Varathaledchumy Shanmuganathan, known as Varatha, is among the more than 4,000 resilient students, some young enough to be her grandchildren, who celebrated their graduation during York University’s virtual fall convocation on Nov. 2.
This story has been corrected. Shanmuganathan is in fact 87 years young!
It was a very special occasion for both York and Shanmuganathan, because she earned the distinction of becoming the oldest person to receive a master’s degree from the University. She’s also one of the oldest women to obtain a graduate degree from a Canadian university.
Born in Velanai, a small village on Velanai Island off the coast of Jaffna Peninsula in Northern Sri Lanka, Shanmuganathan has lived in and taught in four continents, though her education could have very well ended before entering the post-secondary education system. Despite passing with distinction in intermediate-level schooling, she was unable to continue higher studies in her native land because there were limited seats available for ethnic and gender-minority students at that time.
“One of my teachers advised my parents to send me abroad for college education, so they sent me to India,” said Shanmuganathan, who earned a bachelor’s degree from the University of Madras in Tamil Nadu state. After returning to Sri Lanka, she taught Indian history and English at a local school and eventually received a diploma in education from Ceylon University. Her ambition to study further came to a pause when her father became ill and she had to take care of the family’s affairs. She then got married to a teacher and they moved out of Sri Lanka to seek better opportunities.
In 2004, Shanmuganathan immigrated to Canada via Ethiopia, Sierra Leon, Nigeria and the United Kingdom after her daughter sponsored her. Her quest for acquiring further knowledge was rekindled when she heard from a relative about York University’s tuition waiver incentive for seniors. Encouraged by her daughter who is an MBA graduate from York’s Schulich School of Business, Shanmuganathan applied to the master’s program in political science.
Shanmuganathan submitted a compelling statement of interest for returning to grad school as a student after nearly 40 years. The statement starts, “My interested in politics is something that I grew up with as World War II started when I was five years old in Ceylon, later named Sri Lanka. I understood the impact that war and violence involving multiple nations can have across oceans.”
At age 85, she was accepted into the program in the Fall/Winter 2019 session. “It was a great change for me to go into the campus, walking in hallways, reading at the library … and do things like youngsters. I loved it,” she said. “Every time I was on campus, it felt like I was in a temple. Very peaceful and rejuvenating.”
The resident of Vaughan, Ont., also quips about how the cab drivers and others she encountered during her commute to the campus thought she was a professor at York and were surprised when they learned she was a student. “I was very proud to tell them I was indeed a student. I believe in lifelong learning for seniors, educating themselves beyond conventional limits placed on them in society,” said Shanmuganathan.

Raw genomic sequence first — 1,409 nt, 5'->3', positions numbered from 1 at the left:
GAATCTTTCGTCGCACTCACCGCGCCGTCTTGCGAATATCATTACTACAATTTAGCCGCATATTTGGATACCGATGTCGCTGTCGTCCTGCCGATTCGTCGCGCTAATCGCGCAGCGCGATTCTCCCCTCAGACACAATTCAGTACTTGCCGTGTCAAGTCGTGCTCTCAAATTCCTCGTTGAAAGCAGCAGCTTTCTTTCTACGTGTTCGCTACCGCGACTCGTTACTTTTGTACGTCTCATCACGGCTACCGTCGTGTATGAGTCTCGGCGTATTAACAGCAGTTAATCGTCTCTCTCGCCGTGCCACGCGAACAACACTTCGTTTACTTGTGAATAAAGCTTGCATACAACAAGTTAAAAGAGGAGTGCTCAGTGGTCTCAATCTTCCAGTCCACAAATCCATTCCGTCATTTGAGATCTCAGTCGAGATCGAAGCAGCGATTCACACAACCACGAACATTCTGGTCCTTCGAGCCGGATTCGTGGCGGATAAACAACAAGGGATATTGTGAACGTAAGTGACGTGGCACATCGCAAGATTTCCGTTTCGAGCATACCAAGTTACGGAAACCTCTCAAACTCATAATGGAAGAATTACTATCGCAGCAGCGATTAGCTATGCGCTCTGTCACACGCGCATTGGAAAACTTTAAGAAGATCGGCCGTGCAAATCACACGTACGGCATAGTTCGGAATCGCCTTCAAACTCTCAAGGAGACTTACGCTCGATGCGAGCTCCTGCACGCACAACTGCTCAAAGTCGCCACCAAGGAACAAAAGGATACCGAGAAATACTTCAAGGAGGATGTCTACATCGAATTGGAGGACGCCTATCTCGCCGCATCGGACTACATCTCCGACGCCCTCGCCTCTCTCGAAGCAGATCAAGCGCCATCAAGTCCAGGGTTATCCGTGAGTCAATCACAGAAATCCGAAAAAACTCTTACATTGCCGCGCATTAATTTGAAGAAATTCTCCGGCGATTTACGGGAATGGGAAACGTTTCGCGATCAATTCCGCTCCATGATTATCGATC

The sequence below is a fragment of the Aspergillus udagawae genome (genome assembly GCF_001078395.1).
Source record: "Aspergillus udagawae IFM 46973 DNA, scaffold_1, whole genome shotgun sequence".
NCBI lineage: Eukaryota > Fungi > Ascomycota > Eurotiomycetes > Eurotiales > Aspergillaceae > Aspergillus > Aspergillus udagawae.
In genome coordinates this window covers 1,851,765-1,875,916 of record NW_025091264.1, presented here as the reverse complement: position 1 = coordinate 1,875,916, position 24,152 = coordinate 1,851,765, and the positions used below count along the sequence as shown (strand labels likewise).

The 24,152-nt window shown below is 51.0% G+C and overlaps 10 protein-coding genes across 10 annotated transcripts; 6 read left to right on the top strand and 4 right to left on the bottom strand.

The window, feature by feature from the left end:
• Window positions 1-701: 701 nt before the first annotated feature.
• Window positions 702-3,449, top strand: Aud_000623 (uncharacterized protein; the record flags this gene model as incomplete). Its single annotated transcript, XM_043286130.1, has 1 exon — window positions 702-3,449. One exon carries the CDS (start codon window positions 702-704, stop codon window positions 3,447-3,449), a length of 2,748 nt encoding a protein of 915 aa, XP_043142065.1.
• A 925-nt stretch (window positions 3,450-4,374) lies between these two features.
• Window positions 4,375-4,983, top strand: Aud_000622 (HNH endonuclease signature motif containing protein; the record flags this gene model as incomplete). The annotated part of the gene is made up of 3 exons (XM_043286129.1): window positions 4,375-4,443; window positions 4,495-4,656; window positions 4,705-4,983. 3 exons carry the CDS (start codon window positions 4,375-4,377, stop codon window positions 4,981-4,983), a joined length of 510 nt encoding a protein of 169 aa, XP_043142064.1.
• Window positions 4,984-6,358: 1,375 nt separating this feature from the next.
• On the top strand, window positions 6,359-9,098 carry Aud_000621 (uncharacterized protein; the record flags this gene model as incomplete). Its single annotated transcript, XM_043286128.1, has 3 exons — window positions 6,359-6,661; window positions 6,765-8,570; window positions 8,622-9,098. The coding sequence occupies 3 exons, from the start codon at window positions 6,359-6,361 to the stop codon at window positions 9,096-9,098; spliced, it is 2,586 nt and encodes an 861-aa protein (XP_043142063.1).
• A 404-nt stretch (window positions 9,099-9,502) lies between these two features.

She completed her first master’s degree in her mid-50s at the University of London’s Birkbeck College, where she taught English and economics, before finding a niche in teaching English as a second language. While her first master’s was on the attitudes of Sri Lankan Tamils in England towards language, partially driven by the community’s need to belong in new cultures and political situations, for the York degree, she chose to study non-violence for national peace building and reconciliation in Sri Lanka.
“I grew up in the time when Mahatma Gandhi led India’s independence. In my teenage years, Gandhi’s ideas and teachings as to how non-violent methods could be adopted in politics, in theory and practice impressed me very much,” she remembered, adding that later in her life she was also influenced by the principles of former South African president Nelson Mandela and Tibetan Buddhist leader the Dalai Lama. “I was intrigued by the philosophy behind politics as a science.”
Shanmuganathan defended her major research paper via Zoom, on the causes of the civil war, peace processes and the prospect of peace in Sri Lanka. “The war has ended but there’s no peace unless and until the grievances of Tamils are properly resolved. Power sharing and stake in the constitution will bring peace,” her paper concluded. “There is peace in the horizon, but it will take a long time to achieve.”
Though her in-person campus experience was cut short by the pandemic, Shanmuganathan says she was determined to complete what she started. The transition to online learning was a bit difficult in the beginning, especially with a four-year-old grandchild in the house and her daughter and son-in-law working from home, but she was able to quickly adjust to the new normal.
“Anything I start, I will finish. Always,” said Shanmuganathan, who plans to write a book based on her research, on post-war Sri Lanka and prospects for peace.